A full metal jacketed bullet is formed from the "cup and core" method. The cup, or jacket, has a soft lead core swaged under high pressure into the jacket, normally from the base of the bullet. The mouth of the jacket is normally crimped over the exposed lead core slightly to hold everything in place. Lately, some companies have been installing a copper disc over the exposed lead at the base of FMJ bullets, totally encapsulating the lead core to reduce airborne lead exposure.
A Total Metal Jacket is a soft lead core that has been swaged into the final shape and size under pressure. It's then electroplated with copper, which completely covers the lead. The electroplating is just a few thousandths thick, and the jacket isn't as heavy as a jacket used in the cup and core method.
This the reason TMJ bullets can't be driven to the same higher velocities as FMJ bullets. You're usually restricted to about 1,250 fps with plated bullets in handguns. They will strip through the rifling if driven much faster and tumble once they leave the barrel. I've had plated bullets tumble at 1,450 fps from a 357 Sig, but I'm able to run jacketed bullets at 1,533 fps through my 9x25 Dillon pistol. You also can't crimp TMJ bullets at the case mouth as heavily as you can a FMJ bullet. If the crimp is too severe, it will cut through the plating and the core will separate from the thin jacket when the bullet leaves the muzzle, causing an inaccurate bullet.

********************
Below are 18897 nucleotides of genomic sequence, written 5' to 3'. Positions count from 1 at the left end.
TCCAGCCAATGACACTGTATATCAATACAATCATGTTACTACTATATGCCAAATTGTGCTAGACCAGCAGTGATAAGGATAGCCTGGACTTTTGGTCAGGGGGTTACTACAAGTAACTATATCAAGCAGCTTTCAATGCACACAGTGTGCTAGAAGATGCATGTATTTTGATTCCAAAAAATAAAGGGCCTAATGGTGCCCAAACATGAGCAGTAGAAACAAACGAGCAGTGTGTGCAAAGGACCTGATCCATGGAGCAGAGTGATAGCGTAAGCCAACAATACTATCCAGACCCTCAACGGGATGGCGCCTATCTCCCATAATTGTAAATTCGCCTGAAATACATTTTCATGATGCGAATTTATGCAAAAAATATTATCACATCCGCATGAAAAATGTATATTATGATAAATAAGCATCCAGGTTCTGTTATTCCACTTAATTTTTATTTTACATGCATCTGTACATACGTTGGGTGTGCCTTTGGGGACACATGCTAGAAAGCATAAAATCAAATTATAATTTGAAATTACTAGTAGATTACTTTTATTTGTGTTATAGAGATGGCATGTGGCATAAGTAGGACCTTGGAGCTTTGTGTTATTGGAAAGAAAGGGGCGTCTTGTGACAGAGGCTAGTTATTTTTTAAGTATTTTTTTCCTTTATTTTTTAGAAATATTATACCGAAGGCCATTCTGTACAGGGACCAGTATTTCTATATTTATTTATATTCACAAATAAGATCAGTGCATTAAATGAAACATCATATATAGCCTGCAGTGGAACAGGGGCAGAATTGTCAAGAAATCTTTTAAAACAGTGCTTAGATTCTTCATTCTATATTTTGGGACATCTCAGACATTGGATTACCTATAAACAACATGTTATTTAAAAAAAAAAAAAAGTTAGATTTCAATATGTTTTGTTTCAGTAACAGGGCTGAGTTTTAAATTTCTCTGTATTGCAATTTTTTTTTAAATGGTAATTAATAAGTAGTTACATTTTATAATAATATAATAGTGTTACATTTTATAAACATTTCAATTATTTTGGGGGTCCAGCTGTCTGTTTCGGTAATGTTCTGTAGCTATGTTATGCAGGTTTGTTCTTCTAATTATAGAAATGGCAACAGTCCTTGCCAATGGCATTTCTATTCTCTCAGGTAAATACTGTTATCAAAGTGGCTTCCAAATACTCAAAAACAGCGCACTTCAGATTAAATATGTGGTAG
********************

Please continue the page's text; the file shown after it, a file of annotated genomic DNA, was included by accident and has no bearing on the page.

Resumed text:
Neither TMJ or FMJ bullets are designed to expand on impact. They are intended to function in all pistols, and are best used for targets and plinking. The exception would be when used against signers of the Geneva Convention during time of war, where FMJ bullets are pretty much the only game in town, but there is also some question about that rule, too.
Hope this helps.